Examples of Un-grouted Pique Assiette

I like to work with fine bone china, it has a delicacy about it. Here are several examples of the use of fine bone china in my work.  The first image I have used a variety of china plates to create the various colors I required. Noticeable is the difference in the size of piece and the placement of pieces. For instance the sky is placed horizontally while the sea shore is more organic and almost vertical – creating the depth of the shore front. The seagulls were create by using the gold plated edges of plates. Pique assiette is best admired from the distance, as are most mosaics – best appreciated from afar. The reason for this is that the eyes do amazing things with the spaces between each piece of china. From a distance the eyes convert anonymous fractions into a whole – quite an extraordinary process and while some pieces can look particularly crude close- up, take a few steps back and a wondrous image emerges. I love that about mosaics.

This close up photograph allows the viewer to see the piece sizes and placements. This photo was taken prior to grouting.

James by the Seashore
Pique assiette by Sarah-Alice Miles

 

Here is another example of fine piquette assiette: this design is based on a jacobean embroidery design. The fine bone china captures the delicacy of embroidery stitches. One of the difficulties using fine bone china is that the surface is rarely flat or even and often the pieces are cut from china cups or plates which are curved,  meaning that the number of flat, square pieces one can cut are limited.  Due to the uneven nature of the material, pique assiette is more of a challenge than working with vitreous or wall tile. Personally I think pique assiette looks better grouted, and usually best done in white. But these images show you what it looks like if not grouted. Compare these with grouted pique assiette.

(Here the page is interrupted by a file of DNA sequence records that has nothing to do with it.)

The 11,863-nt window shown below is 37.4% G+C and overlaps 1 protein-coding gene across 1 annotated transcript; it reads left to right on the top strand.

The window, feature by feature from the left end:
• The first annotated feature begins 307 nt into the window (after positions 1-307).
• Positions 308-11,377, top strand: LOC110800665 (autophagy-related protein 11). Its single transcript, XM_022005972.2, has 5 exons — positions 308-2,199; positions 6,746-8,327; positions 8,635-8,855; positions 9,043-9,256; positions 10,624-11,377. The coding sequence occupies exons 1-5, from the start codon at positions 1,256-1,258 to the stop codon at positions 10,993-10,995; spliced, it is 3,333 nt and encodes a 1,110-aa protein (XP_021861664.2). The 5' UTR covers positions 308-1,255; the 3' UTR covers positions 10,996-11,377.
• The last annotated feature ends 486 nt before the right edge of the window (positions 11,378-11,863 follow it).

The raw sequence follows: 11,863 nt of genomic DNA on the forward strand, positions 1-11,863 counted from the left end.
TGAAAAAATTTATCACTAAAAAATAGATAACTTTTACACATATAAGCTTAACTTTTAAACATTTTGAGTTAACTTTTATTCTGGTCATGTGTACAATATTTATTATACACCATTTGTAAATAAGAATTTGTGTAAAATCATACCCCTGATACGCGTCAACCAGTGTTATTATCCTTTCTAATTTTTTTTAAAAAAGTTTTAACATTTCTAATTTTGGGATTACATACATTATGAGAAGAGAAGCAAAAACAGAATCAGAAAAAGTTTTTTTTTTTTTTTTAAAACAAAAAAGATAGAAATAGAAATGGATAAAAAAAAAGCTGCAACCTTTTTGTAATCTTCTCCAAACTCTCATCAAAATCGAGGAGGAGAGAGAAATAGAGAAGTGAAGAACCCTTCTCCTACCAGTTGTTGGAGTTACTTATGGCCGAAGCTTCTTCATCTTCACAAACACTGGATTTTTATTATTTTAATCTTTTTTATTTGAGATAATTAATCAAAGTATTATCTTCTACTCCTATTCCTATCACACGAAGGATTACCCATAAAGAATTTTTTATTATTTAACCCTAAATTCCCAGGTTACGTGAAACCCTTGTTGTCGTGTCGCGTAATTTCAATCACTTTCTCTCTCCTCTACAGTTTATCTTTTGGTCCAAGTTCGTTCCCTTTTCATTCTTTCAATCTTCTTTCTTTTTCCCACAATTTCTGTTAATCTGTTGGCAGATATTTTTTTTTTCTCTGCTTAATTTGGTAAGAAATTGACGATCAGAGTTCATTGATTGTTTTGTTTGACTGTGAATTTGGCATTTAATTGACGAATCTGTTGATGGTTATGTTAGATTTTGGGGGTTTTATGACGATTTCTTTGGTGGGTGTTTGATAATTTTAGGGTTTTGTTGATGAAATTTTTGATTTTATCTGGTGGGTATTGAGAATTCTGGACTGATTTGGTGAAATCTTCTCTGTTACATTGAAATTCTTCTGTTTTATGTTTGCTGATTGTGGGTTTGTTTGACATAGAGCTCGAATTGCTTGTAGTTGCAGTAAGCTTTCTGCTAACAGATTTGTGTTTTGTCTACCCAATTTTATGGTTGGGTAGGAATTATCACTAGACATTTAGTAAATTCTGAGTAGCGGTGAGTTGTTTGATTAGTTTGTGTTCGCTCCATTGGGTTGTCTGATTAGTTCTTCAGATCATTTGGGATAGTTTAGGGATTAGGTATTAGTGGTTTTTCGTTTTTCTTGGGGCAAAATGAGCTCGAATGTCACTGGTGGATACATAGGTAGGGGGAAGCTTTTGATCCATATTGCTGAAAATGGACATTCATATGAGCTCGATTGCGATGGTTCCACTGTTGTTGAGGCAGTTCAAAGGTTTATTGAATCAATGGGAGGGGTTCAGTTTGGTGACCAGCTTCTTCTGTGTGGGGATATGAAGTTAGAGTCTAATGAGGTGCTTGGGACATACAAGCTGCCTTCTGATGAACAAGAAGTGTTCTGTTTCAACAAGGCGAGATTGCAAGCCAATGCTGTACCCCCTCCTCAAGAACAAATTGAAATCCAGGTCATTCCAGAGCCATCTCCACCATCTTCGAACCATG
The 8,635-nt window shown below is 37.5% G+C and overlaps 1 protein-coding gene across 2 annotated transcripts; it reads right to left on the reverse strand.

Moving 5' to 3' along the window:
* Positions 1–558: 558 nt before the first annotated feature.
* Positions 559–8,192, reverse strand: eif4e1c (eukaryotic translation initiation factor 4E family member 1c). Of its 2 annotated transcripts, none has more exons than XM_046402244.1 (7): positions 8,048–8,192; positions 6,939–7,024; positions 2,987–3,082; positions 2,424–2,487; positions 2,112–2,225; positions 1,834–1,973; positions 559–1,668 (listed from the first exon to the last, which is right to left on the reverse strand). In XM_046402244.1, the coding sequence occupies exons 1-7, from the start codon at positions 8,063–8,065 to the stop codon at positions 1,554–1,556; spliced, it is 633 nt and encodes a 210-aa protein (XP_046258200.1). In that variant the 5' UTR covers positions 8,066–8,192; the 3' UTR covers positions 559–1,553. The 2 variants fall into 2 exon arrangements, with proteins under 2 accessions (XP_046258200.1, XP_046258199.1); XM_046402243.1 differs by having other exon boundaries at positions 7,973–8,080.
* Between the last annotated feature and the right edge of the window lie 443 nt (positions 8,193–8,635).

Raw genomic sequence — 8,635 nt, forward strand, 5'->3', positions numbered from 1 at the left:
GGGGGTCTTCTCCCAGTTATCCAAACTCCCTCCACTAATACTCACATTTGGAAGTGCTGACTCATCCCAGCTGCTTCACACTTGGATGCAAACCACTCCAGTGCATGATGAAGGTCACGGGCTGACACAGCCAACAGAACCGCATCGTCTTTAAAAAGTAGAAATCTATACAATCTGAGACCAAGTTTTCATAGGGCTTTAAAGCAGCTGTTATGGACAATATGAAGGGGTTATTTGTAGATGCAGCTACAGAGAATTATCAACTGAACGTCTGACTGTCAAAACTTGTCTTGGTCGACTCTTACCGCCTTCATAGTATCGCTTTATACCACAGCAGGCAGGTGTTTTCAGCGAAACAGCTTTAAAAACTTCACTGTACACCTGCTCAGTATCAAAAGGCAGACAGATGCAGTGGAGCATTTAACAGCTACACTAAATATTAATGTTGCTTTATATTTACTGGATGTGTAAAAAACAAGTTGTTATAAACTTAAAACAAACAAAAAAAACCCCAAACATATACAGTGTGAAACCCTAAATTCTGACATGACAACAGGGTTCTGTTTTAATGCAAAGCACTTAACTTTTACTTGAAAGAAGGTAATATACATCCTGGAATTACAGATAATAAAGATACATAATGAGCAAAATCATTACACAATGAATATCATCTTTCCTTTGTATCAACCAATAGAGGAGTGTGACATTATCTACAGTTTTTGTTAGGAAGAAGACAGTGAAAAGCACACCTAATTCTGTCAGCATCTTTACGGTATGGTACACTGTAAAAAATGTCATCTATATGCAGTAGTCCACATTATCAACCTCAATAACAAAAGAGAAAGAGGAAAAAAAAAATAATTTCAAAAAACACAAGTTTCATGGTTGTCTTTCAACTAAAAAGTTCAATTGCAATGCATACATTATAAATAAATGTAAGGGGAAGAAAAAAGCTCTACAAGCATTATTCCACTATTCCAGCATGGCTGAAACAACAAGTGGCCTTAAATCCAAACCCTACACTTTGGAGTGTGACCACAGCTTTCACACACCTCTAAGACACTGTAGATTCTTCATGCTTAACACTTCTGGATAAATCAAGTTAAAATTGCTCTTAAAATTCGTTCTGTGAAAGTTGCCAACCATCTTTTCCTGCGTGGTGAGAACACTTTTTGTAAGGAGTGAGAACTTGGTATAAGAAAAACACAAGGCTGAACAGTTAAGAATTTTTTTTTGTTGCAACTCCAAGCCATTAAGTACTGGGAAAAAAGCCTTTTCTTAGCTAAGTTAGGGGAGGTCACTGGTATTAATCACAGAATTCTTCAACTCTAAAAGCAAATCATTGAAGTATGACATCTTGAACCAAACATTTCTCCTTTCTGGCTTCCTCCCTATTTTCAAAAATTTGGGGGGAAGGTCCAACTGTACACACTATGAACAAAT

Jacobean Pomegrante
Pique Assiette by Sarah-Alice Miles

In both of the pieces above I have adhered the china using a waterproof wood workers PVA glue.

For examples of Lynn Mattson pique assiette combining chipped and fragmented pieces of antique china,pottery and figurines in her work –  checkout this link. Here’s an example of her work below.  https://www.pinterest.nz/pin/504614333229337875/?lp=true.

The mid section is a lamp body. The base is a ceramic base for ???? I don't know what. The head is a metal ball- a plumbing float?? The face is from a Bailey's cup, The hat body is an upside down cracked bowl and the top is a chipped candel holder. The blue flowers are junk earrings

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